I got an email yesterday from my old pal and colleague Eric Riess, a talented coach and someone I am obliged to say nice things about because he was witness (accomplice?) to many incidents from my youth that I do not wish to gain wide circulation.
Eric remembered a post from my blog wherein I wrote about the multi-player online game World Of Warcraft. Here is his email:
Mark, in light of your recent mention of how far online gaming has crept into popular culture. I thought you’d be interested to know that it has now become an on-line training tool for leadership, at least according to these three ‘experts’ from Harvard Business Review.
Abstract: "Multi-player online role-playing games are sprawling cyber-communities that offer a sneak preview of tomorrow’s business environment. Players who lead teams in these online worlds hone the skills that they will need as business leaders in the future. Games also provide an environment that makes being an effective leader easier and that today’s businesses might try to replicate selectively in their own organizations. Those are the principal findings by Reeves, of Stanford University; Malone, of MIT’s Sloan School; and O’Driscoll, of North Carolina State. As part of an analysis conducted by Seriosity, a company that develops game-inspired enterprise software, the authors studied people who headed up teams in online games.
Pity poor Mark Britton. He thought he had a pretty good idea and would help the public out as well. His idea was a public website where users could find information about attorneys, express their opinions about the attorneys, and even rate the attorneys. The ratings would include information that was publicly available, input from consumers, from the lawyers themselves, and from their peers. "I thought there should be someplace for people to go and get consumer-friendly advice about choosing a lawyer," said Britton, when I interviewed him recently. "I thought there had to be a better resource than the Yellow Pages." So Britton created something called Avvo, to meet the need he saw in the market. Many lawyers however, rather than greeting Avvo as a great marketing opportunity, immediately screamed in outrage. Their main complaint seemed to be a lack of objectivity in the standards of why an attorney was rated highly, or not. In fact, two Washington lawyers filed a class action suit against Avvo in June of last year. The class action complaint was dismissed in December. The key passage in the Court’s decision, upheld Avvo’s contention that the opinions expressed on the website were protected by the First Amendment:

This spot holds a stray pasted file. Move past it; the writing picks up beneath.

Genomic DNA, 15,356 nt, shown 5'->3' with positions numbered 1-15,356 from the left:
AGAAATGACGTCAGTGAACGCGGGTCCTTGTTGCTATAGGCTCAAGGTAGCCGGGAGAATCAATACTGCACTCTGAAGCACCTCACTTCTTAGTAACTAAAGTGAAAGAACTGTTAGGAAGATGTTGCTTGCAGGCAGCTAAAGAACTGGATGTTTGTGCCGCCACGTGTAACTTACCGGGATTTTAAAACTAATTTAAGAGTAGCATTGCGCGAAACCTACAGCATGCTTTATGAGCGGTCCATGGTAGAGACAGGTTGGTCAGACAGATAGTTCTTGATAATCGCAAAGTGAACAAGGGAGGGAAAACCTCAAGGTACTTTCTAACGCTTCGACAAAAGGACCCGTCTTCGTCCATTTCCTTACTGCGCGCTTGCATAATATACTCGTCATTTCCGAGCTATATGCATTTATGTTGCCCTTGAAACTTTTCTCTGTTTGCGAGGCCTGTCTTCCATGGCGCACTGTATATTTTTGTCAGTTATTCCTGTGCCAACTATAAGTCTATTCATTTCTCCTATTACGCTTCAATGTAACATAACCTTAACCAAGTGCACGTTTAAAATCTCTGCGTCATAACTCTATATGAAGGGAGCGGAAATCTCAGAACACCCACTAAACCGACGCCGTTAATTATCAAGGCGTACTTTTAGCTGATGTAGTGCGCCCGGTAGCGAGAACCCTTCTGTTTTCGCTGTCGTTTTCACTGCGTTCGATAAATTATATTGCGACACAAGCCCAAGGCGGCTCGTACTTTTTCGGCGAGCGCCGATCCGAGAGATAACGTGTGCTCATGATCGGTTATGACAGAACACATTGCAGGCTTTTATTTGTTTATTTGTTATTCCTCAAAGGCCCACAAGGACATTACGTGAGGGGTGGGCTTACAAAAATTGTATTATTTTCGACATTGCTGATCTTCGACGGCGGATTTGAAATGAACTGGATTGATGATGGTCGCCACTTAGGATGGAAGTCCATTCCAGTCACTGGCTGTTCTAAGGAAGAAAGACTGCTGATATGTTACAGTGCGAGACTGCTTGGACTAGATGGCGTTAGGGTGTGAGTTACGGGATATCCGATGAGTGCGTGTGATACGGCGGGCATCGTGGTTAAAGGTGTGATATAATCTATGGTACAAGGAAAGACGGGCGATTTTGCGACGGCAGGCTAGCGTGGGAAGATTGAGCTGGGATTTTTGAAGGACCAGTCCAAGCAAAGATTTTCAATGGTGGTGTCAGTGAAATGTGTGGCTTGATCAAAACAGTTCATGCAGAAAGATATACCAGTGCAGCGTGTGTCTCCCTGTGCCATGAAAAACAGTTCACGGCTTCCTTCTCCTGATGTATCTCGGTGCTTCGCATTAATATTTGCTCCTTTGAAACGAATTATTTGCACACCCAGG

"Defendants assert that the opinions expressed through the rating system, (i.e., that attorney X is a 3.5 and/or that an attorney with a higher rating is better able to handle a particular case than an attorney with a lower rating), are absolutely protected by the First Amendment and cannot serve as the basis for liability under state law. The Court agrees."
Some of you may remember my previous rant about Comcast, the company that charges you two dollars to stop sending you junk mail (a "change of service fee"). I didn’t think I’d be able to top that anytime soon, but here comes AT&T, my wireless cell phone service provider, to tell me that if I want to walk into their store and pay my bill in cash, it will cost extra. Probably you don’t believe me. Read all about it.
It’s that time of year again. Time for proms and pranks, caps and gowns, and boring speeches at graduation ceremonies. I thought many of you, particularly Boomers, might enjoy P.J. O’Rourke’s version of a commencement address, in which he says "I’m not going to ‘pass the wisdom of one generation down to the next.’ I’m a member of the 1960s generation. We didn’t have any wisdom." You can read it here.